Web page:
Watts: People have said the timing is extraordinary, and did you know? Yeah, actually, we created the whole thing as a publicity stunt! No, it is uncanny, the timing. It's extra-thrilling for an audience member, I suppose.

Tykwer: At the same time, it's not a film about the crisis. It's a film that has investigators hunting down criminals, and those criminals represent a system that has been there much longer than any crisis. It's about a system that it starting to be a problem.

Do you have a sense of the movie industry being inflated, especially given how well the industry is doing? Or Naomi, do you think actors are making too much money? Watts: I don't know if they're making too much across the board. I'm doing a movie now where it's the least I've been paid in about 10 years, maybe, and people are willing to go to work now for that, which I think ordinarily wouldn't happen. I can't see the film industry coming to a grinding halt any time soon. I think we may be more open to negotiations and things like that, but I think the art world tends to thrive in times of recession.

How did you decide to cast Clive Owen, and Naomi, can you talk about your chemistry together? Because there's no romance in the film, but there's still a very strong connection.

Watts: We shot nine love scenes. And we just decided to cut them.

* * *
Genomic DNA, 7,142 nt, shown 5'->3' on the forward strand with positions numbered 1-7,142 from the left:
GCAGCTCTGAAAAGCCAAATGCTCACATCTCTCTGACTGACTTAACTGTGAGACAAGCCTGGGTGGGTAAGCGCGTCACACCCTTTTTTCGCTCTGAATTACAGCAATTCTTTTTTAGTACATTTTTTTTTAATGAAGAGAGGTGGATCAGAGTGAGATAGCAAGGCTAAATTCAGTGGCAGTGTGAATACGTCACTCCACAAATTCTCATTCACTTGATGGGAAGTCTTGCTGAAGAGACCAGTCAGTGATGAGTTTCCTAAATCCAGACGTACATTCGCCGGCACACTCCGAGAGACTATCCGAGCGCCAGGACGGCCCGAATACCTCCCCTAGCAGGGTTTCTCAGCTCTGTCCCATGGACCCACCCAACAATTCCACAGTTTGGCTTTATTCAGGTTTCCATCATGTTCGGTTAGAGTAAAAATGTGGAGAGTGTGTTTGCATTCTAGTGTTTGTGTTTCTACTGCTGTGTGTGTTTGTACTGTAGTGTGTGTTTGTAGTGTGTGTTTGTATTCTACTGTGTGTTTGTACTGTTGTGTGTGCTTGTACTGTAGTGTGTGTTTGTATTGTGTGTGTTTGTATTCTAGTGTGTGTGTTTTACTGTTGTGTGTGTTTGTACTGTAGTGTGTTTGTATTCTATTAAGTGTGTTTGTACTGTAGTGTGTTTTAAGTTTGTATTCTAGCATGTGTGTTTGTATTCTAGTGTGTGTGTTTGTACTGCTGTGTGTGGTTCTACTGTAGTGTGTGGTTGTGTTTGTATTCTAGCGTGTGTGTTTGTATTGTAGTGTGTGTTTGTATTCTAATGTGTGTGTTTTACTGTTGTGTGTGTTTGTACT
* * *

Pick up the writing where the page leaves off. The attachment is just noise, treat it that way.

Tykwer:: It was just for the pleasure of me. But there will be a huge DVD of deleted scenes. [Laughs] Uh, I think Clive right now is just simply speaking the first and perfect choice for what we would call the thinking man's action hero. I think he's just the movie interesting actor of his generation, combining this physical presence with the idea that there's somebody who's really smart, thinking really, truly smartly through all this. You immediately connect with him. All these films, all these buttons that you push in movies-- Clive and Naomi have never been in a movie together, God, what a match. OK, make them a couple. But it's one of my most loved elements of the film, that it's about adults. At a certain age, you end up not being like in the movies, always the good-looking people meet each other and they immediately fall in love and get married. The reality is, at least my reality, we all know there are some times in our life we meet somebody who is actually interesting and we're attracted to, and it would have been an option in another life. But usually either that person isn't available, or I'm not available, or we're both not available. We've had a life already. That's not even bad. It's more like the melancholy of the choices in life that we take, and we can't live different lives. I love how they play the undertone of that.

Watts: We did shoot one scene that was an almost moment. Even that scene was very, very carefully done. I think he's right-- there are many times in life that you have those almost moments, but it doesn't happen for whatever reason. To put it in the movie would have felt completely inauthentic. That's what I love about Tom's style. He's never giving you exactly what you're waiting for. We did shoot that moment, and it was in a couple of cuts, but I guess it wasn't true. It was just a moment of she leans on his shoulder, and that's it.

Staff Writer at CinemaBlend